Deadliest disease

What is the deadliest disease? Quickest onset of death?

Severe allergy? It goes undetected until it hits, and then can kill in minutes if not properly treated. How long it exists before becoming deadly depends upon the time period between first and second exposure. But it could be argued that it is not a disease but a tendency until the moment of second exposure. . .

If you are looking specifically for a microbe-related (contagious) illness, then I’d guess Ebola.

I’m assuming that nerve agents and the like aren’t “diseases”

Heart disease usually takes years to “catch”, but it can kill instantly.

Depends on what is meant by 'disease".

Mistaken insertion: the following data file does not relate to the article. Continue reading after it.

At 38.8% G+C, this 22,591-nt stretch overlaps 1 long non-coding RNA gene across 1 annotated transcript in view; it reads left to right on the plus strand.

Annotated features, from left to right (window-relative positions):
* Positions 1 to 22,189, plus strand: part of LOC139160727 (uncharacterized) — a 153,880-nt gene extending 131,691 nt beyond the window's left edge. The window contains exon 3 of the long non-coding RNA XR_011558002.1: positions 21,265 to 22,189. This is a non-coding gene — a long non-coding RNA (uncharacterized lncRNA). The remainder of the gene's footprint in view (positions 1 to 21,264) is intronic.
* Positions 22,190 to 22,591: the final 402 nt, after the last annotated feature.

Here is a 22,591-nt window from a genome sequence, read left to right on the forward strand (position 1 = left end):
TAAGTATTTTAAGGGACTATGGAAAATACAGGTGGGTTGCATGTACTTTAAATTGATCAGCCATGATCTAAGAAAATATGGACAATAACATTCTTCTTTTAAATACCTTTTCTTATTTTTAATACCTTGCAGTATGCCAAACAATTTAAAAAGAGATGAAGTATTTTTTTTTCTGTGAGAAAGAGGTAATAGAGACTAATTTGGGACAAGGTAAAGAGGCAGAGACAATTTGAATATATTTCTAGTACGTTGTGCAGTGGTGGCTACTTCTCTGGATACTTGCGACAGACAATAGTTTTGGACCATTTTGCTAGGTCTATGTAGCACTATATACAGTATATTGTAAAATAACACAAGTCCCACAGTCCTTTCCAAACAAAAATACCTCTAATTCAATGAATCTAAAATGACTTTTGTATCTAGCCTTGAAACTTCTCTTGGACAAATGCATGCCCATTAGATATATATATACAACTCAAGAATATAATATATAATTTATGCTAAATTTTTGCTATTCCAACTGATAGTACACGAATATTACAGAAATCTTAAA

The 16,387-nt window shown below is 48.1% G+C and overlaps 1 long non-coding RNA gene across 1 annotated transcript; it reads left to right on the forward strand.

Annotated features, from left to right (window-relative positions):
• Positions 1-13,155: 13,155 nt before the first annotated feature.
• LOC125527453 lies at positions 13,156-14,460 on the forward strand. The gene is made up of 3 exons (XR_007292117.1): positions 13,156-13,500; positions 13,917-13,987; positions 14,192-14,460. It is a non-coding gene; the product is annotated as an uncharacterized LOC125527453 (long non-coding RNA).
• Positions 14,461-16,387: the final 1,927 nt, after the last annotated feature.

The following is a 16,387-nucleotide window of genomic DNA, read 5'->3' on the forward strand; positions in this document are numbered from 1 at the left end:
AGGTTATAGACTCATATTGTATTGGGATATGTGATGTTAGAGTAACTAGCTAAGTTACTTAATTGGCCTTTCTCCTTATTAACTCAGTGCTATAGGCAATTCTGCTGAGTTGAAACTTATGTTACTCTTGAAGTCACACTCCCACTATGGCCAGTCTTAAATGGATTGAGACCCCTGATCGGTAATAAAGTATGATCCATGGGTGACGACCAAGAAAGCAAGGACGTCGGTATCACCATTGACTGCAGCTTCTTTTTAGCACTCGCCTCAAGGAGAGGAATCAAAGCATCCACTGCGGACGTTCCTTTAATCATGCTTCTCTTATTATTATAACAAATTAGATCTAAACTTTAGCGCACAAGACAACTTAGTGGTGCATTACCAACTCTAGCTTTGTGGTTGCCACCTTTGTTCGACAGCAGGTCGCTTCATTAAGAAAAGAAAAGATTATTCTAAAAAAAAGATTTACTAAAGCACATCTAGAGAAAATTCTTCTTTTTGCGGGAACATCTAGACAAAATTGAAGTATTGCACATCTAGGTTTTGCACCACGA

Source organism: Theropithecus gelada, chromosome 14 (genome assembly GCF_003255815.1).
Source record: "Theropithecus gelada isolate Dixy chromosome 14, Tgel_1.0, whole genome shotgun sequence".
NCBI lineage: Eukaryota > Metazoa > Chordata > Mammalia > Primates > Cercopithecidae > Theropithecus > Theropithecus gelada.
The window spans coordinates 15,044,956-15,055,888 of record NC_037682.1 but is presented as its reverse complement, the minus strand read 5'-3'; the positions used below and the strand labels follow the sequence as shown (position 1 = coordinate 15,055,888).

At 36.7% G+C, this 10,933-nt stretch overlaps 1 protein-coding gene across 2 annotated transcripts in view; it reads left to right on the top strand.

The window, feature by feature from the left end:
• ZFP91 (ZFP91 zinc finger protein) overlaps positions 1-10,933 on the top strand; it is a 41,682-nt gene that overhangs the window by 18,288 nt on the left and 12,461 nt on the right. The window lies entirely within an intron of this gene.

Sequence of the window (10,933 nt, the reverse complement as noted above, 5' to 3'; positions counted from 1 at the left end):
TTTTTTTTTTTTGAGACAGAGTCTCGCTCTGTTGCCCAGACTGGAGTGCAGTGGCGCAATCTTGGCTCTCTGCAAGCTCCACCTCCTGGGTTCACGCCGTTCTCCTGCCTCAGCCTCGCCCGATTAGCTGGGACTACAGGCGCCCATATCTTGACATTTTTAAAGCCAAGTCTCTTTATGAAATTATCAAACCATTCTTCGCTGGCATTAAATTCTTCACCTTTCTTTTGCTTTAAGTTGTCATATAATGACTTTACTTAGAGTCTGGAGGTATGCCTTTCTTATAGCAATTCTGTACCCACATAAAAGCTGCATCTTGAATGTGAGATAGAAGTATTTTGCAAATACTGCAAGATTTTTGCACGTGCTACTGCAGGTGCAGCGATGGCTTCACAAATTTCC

A condition like a brain-stem cerebral hemorrage can kill instantly, like being shot through the head. That’s probably the fastest possible way to die, either that or a heart attack.

If you mean infectious disease, I dunno. Ebola is pretty fast, but even that typically takes a week or more to kill.

Edit: I’d change my vote to severe malaria, an attack of which can kill in hours.

Deadliest probably goes to rabies. Untreated, it has a practically 100% fatality rate. There has been, I believe, one person who survived it, and unconfirmed rumors of a few more.

How about some Ebola?

I looked into it. While its symptoms are famously horrible, it is neither 100% fatal (more like 50-90% depending on type) nor particularly fast.

Ebola has a well earned reputation but it’s not as bad as people make out.